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Simplified main README, moved instructions on use of meta-scripts to …

…the meta-scripts folder
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217 README.md
@@ -5,13 +5,19 @@ This project consists of a number of SQL scripts and other supporting files for
1. Scripts which create the necessary data schema, bulk load the data to import tables, and coerce it to final form;
2. Meta-scripts, scripts which create functions which generate the schema creation and data import scripts.
-My desire is to eventually make the schema creation and data import scripts (the first kind of script) conform to the SQL standard, so that they could be used in other SQL implementations than Postgres. As the meta-scripts (the second kind of script) rely upon PL/pgSQL, I doubt they could be converted to implementation-agnostic. I would be more likely to rewrite them in Python or another language.
+The data definition and data manipulation scripts appear in the folders named for specific Census products (e.g. 2010_5yr). The meta-scripts appear in the meta-scripts folder. My desire is to eventually make the schema creation and data import scripts (the first kind of script) conform to the SQL standard, so that they could be used in other SQL implementations than Postgres. As the meta-scripts (the second kind of script) rely upon PL/pgSQL, I doubt they could be converted to implementation-agnostic. I would be more likely to rewrite them in Python or another language.
-The data manager has the choice of running the data import scripts directly, or of running the meta-scripts first. If the meta-scripts are run, each script creation functions can be called with the execute parameter set to TRUE (see the section "Standard Function Parameters"), which will programatically create and immediately execute the generated script. The first option is probably conceptually easier to understand. The second option is more powerful, as it gives the data manager more control over the import process (for example, only importing certain states or sequences--the same effect using the data import scripts requires searching the script for specific lines of code to execute or exclude).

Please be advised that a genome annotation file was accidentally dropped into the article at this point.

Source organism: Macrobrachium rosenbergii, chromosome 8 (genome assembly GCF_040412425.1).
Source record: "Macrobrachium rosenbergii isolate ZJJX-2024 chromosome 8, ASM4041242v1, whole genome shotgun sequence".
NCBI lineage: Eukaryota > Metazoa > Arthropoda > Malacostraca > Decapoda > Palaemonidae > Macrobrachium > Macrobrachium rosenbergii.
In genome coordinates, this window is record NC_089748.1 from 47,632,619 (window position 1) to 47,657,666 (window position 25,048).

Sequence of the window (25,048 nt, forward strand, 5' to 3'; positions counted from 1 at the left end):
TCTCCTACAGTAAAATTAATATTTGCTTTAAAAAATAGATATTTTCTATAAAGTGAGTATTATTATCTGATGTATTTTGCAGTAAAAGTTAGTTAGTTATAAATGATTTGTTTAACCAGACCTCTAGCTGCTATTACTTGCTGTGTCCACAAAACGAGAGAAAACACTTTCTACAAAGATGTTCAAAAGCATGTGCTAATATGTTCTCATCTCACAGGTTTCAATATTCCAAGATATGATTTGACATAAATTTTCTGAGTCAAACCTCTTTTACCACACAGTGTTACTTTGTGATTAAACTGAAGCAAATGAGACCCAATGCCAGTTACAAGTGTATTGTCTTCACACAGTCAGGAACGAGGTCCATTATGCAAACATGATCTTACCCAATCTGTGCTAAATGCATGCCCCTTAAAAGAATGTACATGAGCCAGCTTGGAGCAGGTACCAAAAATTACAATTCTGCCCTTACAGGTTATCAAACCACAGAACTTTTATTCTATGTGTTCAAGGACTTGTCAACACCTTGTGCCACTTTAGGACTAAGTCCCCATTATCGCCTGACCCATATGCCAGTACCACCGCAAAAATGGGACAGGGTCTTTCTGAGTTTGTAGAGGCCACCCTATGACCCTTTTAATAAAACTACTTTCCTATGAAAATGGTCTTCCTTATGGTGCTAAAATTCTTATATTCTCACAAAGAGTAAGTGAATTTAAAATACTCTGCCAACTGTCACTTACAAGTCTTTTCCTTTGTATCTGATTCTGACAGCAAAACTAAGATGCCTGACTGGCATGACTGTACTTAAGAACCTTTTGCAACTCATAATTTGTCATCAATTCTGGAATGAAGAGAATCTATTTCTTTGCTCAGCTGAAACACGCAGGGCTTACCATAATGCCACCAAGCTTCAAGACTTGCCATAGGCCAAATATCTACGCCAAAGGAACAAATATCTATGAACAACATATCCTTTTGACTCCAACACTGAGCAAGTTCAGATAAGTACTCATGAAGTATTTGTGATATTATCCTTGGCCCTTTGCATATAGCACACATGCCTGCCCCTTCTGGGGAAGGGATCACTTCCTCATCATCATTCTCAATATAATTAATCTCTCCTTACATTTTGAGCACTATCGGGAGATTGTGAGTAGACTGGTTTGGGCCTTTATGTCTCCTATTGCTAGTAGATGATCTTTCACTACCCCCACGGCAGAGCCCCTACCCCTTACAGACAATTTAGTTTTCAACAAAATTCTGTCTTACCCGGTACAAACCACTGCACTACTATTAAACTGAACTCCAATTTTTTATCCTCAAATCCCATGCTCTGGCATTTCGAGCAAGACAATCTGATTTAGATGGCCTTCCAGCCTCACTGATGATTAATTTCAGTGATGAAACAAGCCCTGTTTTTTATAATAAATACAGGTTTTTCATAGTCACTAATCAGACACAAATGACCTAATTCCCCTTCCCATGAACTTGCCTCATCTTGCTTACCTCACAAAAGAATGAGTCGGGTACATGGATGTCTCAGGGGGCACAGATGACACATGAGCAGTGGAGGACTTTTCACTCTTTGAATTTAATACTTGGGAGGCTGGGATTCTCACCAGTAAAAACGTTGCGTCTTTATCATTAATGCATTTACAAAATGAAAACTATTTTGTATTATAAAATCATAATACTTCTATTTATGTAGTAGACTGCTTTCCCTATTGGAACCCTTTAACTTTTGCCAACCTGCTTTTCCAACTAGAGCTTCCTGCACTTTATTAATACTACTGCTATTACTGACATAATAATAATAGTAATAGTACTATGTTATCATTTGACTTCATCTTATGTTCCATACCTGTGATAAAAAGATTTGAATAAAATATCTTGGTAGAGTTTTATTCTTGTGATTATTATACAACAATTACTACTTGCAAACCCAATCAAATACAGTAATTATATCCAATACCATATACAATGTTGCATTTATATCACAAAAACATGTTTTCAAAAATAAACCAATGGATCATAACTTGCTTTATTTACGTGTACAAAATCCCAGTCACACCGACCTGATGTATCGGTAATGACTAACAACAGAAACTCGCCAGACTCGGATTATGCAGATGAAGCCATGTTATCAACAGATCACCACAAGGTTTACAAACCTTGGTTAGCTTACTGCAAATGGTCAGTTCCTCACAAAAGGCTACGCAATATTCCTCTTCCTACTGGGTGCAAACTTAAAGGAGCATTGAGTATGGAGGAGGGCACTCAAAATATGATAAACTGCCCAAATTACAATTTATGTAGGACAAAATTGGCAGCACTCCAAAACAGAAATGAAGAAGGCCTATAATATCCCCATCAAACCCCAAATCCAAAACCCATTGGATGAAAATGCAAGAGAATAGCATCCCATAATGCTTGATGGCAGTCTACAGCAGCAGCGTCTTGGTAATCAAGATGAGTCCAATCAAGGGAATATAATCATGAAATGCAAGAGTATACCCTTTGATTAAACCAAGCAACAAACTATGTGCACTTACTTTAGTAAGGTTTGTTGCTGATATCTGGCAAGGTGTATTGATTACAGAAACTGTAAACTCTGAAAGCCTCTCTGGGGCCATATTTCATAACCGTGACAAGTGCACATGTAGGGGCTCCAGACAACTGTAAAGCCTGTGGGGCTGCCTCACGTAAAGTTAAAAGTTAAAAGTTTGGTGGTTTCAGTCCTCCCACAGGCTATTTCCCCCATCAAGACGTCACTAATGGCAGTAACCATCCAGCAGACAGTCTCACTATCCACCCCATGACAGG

+The data manager has the choice of running the data import scripts directly, or of running the meta-scripts first. If the meta-scripts are run, they will programatically create and optionally execute the generated script. The first option (running scripts specific to each Census product) is probably conceptually easier to understand. The second option is more powerful, as it gives the data manager more control over the import process (for example, only importing certain states or sequences--the same effect using the data import scripts requires searching the script for specific lines of code to execute or exclude).
# Getting the Data
-Instructions for obtaining the data via FTP to appear here.
+Various Census data products are available via HTTP at www2.census.gov or via anonymous FTP at ftp2.census.gov. An FTP client will make it easy to download large numbers of files or entire folders. Using HTTP can be tedious unless, instead of a web browser, you use a helper program such as wget. For example:
+
+```
+wget --recursive --no-parent --accept zip "http://www2.census.gov/acs2010_5yr/summaryfile/2006-2010_ACSSF_By_State_All_Tables/"
+```
+
+will fetch all files associated with the ACS 2010 5-year product. Note that with ACS 2011, the Census Bureau has made it easier to download the entire data product in two giant TAR files. They previously made it available as two giant ZIP files, but I always had trouble getting those to unzip successfully.
Each data product (e.g. American Community Survey 2006-2010) can be thought of as one large file, but the data are horizontally partitioned by state and are vertically separated into "segments" (in the Decennial Census) or "sequences" (in ACS) of less than 256 columns each. This makes for an extremely large number of tables that have to be bulk loaded. These import routines assume that all Decennial Census files will be staged in a single directory. The ACS data are separated into large and small geographies, *but file names are reused for both the large and the small geographies*. In order to distinguish between them, the import routines assume that the two types of files are separated into a directories named All_Geographies_Not_Tracts_Block_Groups and Tracts_Block_Groups_Only. In each case, the parent directory name must match the name of the database schema where the data will be stored. I name the schemas after the datasets folder name on the Census Bureau FTP server, e.g. acs2010_5yr.
@@ -98,211 +104,6 @@ At the moment, the hstore table is named by_hstore. When this project moves past
2. parse_tmp_geoheader.sql
3. insert_into_hstore.sql **Does not yet exist**
-
-# Using Functions to Create the Data Store and Import Data
-